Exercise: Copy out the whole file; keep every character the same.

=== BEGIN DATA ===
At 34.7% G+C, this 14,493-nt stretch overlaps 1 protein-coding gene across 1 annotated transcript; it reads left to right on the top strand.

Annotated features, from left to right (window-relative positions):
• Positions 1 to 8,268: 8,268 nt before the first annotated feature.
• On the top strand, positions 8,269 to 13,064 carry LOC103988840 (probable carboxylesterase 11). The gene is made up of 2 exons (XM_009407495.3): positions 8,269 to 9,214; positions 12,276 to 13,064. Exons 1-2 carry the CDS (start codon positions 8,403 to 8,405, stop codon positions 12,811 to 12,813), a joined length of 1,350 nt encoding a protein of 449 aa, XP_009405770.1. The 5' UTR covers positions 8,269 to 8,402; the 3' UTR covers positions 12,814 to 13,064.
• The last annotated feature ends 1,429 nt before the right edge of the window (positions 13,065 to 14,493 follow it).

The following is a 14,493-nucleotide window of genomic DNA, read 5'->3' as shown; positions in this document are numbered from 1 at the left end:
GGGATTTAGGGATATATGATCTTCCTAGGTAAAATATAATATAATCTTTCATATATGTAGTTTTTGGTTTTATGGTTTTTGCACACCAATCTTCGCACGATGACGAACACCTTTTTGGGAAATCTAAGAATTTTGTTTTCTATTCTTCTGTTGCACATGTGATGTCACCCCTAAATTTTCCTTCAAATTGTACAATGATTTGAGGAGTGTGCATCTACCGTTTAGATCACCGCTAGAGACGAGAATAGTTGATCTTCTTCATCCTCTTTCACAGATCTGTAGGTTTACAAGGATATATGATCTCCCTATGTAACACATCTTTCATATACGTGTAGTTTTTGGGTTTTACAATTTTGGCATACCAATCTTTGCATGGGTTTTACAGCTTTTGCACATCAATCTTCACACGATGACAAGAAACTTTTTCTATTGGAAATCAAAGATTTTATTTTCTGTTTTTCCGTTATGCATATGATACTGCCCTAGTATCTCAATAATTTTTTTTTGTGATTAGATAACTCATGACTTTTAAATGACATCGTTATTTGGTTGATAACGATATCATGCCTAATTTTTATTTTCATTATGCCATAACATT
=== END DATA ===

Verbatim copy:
At 34.7% G+C, this 14,493-nt stretch overlaps 1 protein-coding gene across 1 annotated transcript; it reads left to right on the top strand.

Annotated features, from left to right (window-relative positions):
• Positions 1 to 8,268: 8,268 nt before the first annotated feature.
• On the top strand, positions 8,269 to 13,064 carry LOC103988840 (probable carboxylesterase 11). The gene is made up of 2 exons (XM_009407495.3): positions 8,269 to 9,214; positions 12,276 to 13,064. Exons 1-2 carry the CDS (start codon positions 8,403 to 8,405, stop codon positions 12,811 to 12,813), a joined length of 1,350 nt encoding a protein of 449 aa, XP_009405770.1. The 5' UTR covers positions 8,269 to 8,402; the 3' UTR covers positions 12,814 to 13,064.
• The last annotated feature ends 1,429 nt before the right edge of the window (positions 13,065 to 14,493 follow it).

The following is a 14,493-nucleotide window of genomic DNA, read 5'->3' as shown; positions in this document are numbered from 1 at the left end:
GGGATTTAGGGATATATGATCTTCCTAGGTAAAATATAATATAATCTTTCATATATGTAGTTTTTGGTTTTATGGTTTTTGCACACCAATCTTCGCACGATGACGAACACCTTTTTGGGAAATCTAAGAATTTTGTTTTCTATTCTTCTGTTGCACATGTGATGTCACCCCTAAATTTTCCTTCAAATTGTACAATGATTTGAGGAGTGTGCATCTACCGTTTAGATCACCGCTAGAGACGAGAATAGTTGATCTTCTTCATCCTCTTTCACAGATCTGTAGGTTTACAAGGATATATGATCTCCCTATGTAACACATCTTTCATATACGTGTAGTTTTTGGGTTTTACAATTTTGGCATACCAATCTTTGCATGGGTTTTACAGCTTTTGCACATCAATCTTCACACGATGACAAGAAACTTTTTCTATTGGAAATCAAAGATTTTATTTTCTGTTTTTCCGTTATGCATATGATACTGCCCTAGTATCTCAATAATTTTTTTTTGTGATTAGATAACTCATGACTTTTAAATGACATCGTTATTTGGTTGATAACGATATCATGCCTAATTTTTATTTTCATTATGCCATAACATT